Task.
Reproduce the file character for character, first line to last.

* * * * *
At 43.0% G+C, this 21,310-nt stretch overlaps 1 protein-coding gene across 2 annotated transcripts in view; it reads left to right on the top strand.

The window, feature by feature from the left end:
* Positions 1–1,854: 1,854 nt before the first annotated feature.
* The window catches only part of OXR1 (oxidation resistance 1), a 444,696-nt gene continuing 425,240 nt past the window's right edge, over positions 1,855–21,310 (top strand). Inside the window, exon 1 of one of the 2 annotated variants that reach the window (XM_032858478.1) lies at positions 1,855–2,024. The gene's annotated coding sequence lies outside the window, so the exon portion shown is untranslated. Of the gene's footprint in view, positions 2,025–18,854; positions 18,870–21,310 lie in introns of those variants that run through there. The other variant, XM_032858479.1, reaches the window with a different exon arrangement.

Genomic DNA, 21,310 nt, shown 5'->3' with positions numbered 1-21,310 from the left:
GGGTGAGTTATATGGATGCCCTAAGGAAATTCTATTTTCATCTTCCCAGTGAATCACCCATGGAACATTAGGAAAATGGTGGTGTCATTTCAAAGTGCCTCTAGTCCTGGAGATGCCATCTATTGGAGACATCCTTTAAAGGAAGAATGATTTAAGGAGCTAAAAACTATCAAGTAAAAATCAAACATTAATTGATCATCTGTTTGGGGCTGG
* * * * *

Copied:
At 43.0% G+C, this 21,310-nt stretch overlaps 1 protein-coding gene across 2 annotated transcripts in view; it reads left to right on the top strand.

The window, feature by feature from the left end:
* Positions 1–1,854: 1,854 nt before the first annotated feature.
* The window catches only part of OXR1 (oxidation resistance 1), a 444,696-nt gene continuing 425,240 nt past the window's right edge, over positions 1,855–21,310 (top strand). Inside the window, exon 1 of one of the 2 annotated variants that reach the window (XM_032858478.1) lies at positions 1,855–2,024. The gene's annotated coding sequence lies outside the window, so the exon portion shown is untranslated. Of the gene's footprint in view, positions 2,025–18,854; positions 18,870–21,310 lie in introns of those variants that run through there. The other variant, XM_032858479.1, reaches the window with a different exon arrangement.

Genomic DNA, 21,310 nt, shown 5'->3' with positions numbered 1-21,310 from the left:
GGGTGAGTTATATGGATGCCCTAAGGAAATTCTATTTTCATCTTCCCAGTGAATCACCCATGGAACATTAGGAAAATGGTGGTGTCATTTCAAAGTGCCTCTAGTCCTGGAGATGCCATCTATTGGAGACATCCTTTAAAGGAAGAATGATTTAAGGAGCTAAAAACTATCAAGTAAAAATCAAACATTAATTGATCATCTGTTTGGGGCTGG